All of these subtle differences in pregnancies make each experience special.

Vaginal Microbiome and Pre-Birth Microbial Exposure

Babies do not live in a sterile environment like we once thought. Bacteria are found throughout the womb. Not to mention, there are stomach bacteria in a baby’s first bowel movement. Yeah, those sometimes occur inside the uterus!

An analysis of the vaginal microbiome found,

“Human amniotic fluid and placenta harbour unique microbial communities, which may provide the initial inoculum for gut colonisation, the single most important determinant of host-microbe interaction modulating the risk of non-communicable disease [7] .”

Nature

These findings show that a baby’s exposure to bacteria happens before it is even born.

Additionally, after the amniotic sac, (which is the sac of water the fetus is held in) breaks, the baby begins to be exposed to stomach bacteria in the vaginal microbiome.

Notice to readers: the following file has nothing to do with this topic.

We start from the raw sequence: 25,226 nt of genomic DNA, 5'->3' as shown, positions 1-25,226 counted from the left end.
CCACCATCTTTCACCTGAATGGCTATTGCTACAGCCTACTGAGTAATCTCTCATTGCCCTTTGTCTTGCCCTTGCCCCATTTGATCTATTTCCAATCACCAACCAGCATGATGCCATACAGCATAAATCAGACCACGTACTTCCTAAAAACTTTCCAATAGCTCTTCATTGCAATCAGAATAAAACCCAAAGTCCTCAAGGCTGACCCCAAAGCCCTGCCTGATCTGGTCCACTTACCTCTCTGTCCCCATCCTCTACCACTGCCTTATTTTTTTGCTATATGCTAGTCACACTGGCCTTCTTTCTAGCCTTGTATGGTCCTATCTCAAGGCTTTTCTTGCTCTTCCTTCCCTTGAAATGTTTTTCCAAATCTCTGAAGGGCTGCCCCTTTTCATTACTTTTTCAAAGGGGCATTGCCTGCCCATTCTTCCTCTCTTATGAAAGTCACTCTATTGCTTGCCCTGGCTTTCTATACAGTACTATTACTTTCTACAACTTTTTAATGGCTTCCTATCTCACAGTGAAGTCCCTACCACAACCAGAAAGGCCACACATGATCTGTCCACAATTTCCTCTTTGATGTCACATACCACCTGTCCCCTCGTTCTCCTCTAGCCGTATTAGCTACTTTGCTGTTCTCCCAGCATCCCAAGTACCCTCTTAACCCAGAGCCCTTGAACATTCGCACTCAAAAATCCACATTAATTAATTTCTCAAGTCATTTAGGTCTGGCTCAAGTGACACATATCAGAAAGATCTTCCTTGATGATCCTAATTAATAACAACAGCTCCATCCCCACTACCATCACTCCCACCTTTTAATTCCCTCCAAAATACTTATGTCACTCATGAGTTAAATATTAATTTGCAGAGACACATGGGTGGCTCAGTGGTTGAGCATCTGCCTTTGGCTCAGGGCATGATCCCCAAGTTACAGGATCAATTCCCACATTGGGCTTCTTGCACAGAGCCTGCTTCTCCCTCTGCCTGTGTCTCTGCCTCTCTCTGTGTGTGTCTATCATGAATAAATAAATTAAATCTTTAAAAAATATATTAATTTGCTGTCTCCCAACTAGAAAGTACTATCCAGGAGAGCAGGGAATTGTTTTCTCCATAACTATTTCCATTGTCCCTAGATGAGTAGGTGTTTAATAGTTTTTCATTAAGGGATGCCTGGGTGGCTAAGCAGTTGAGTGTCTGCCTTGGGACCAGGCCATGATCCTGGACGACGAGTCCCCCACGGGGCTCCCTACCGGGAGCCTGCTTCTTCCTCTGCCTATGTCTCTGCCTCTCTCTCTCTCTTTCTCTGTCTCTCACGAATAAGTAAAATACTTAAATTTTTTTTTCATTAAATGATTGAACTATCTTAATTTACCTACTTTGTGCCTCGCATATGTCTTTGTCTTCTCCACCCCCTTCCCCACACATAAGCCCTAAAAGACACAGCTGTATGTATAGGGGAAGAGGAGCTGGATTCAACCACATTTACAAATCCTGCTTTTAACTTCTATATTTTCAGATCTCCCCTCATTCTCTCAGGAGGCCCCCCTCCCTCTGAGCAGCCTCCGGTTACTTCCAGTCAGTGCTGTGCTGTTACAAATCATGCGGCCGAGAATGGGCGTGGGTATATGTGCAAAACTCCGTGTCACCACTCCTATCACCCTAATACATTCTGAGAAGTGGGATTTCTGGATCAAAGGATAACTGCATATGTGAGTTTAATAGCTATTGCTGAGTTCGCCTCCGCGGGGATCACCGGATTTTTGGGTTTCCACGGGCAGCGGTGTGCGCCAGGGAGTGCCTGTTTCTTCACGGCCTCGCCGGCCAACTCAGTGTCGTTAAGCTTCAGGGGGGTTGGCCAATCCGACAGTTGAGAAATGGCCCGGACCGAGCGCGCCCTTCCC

vaginal microbiome
There are many microbes
in amniotic fluids

Even if the result of the birth is a C-section, the broken amniotic sac allows some bacterial exposure from the vaginal microbiome.

This partial greeting between fetus and microbes affects the baby’s microbiome.

Research suggests that babies whose mother’s water broke prior to a C-section being performed had more microbial biodiversity than children born of a C-section whose mother’s water didn’t break [8].

Vaginal Microbiome and Labor

Labor is when a woman’s body begins to prepare for childbirth. In a nutshell, The labor process includes massive hormonal shifts [9].

When these changes happen, it causes:

vaginal microbiome
Thank goodness I’m out!
  • Contractions of the Uterus
  • Dilation of the Cervix
  • Amniotic Sac Rupturing (Water Breaking)  

All of these changes don’t just affect mom.

As the process continues, the fetus is exposed to hormones that boost immunity and decrease inflammation [10].